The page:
Signal reconstruction in distributed sampling systems with application to time-interleaved A/D converters
Author(s)Divi, Vijay, 1980-
Massachusetts Institute of Technology. Dept. of Electrical Engineering and Computer Science.
Gregory W. Wornell.
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High-speed distributed sampling systems, such as time-interleaved analog-to-digital converters, are becoming increasing popular for many modern applications. Calibration is a serious challenge in the design of such systems. Indeed, component variations and layout constraints lead to gain mismatches and timing misalignment. Previous methods for calibration have used training signals or expensive circuitry to overcome these problems. In this work, we investigate alternative approaches for signal recovery. In particular, we develop blind calibration techniques that focus on the estimation of the associated unknown gain and timing offset parameters, from which the calibrated signal is reconstructed. Estimation algorithms are considered for both deterministic and random input signal models. For deterministic signals, a least-squares estimation of the input is examined; for random signals, Maximum Likelihood (ML) parameter estimates are obtained via the Expectation-Maximize (EM) algorithm. Tradeoffs in reconstruction quality between varying calibration times, oversampling factors, and number of converters are developed. Overall, the tradeoffs achieved achieved appear promising for practical applications.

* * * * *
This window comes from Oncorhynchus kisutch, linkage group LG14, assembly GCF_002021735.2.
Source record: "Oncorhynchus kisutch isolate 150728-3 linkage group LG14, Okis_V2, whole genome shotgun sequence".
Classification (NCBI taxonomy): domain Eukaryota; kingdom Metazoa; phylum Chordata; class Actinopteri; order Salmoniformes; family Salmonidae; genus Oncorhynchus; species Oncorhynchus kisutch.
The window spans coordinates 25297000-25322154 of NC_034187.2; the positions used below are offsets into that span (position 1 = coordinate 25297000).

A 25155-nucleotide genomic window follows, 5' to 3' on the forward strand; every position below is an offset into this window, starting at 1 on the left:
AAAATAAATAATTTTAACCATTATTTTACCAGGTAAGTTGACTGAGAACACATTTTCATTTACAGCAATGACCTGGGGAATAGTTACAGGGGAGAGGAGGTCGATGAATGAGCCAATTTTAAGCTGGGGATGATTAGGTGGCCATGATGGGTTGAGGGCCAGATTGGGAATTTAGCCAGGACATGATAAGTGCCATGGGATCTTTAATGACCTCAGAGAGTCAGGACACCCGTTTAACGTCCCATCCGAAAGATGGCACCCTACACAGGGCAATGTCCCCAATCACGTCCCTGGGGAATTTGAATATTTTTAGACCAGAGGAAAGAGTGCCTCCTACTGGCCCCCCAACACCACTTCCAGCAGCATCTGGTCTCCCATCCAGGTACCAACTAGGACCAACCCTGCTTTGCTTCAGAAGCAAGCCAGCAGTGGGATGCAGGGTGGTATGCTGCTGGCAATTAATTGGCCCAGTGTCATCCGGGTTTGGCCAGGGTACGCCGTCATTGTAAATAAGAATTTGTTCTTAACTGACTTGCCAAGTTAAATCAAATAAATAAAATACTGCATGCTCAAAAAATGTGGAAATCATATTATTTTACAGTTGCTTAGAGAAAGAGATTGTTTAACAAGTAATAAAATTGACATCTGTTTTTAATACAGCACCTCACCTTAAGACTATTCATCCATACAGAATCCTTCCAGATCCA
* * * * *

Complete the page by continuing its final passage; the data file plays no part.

Thesis (M. Eng.)--Massachusetts Institute of Technology, Dept. of Electrical Engineering and Computer Science, 2004.Includes bibliographical references (p. 85-86).
DepartmentMassachusetts Institute of Technology. Dept. of Electrical Engineering and Computer Science.
Massachusetts Institute of Technology
Electrical Engineering and Computer Science.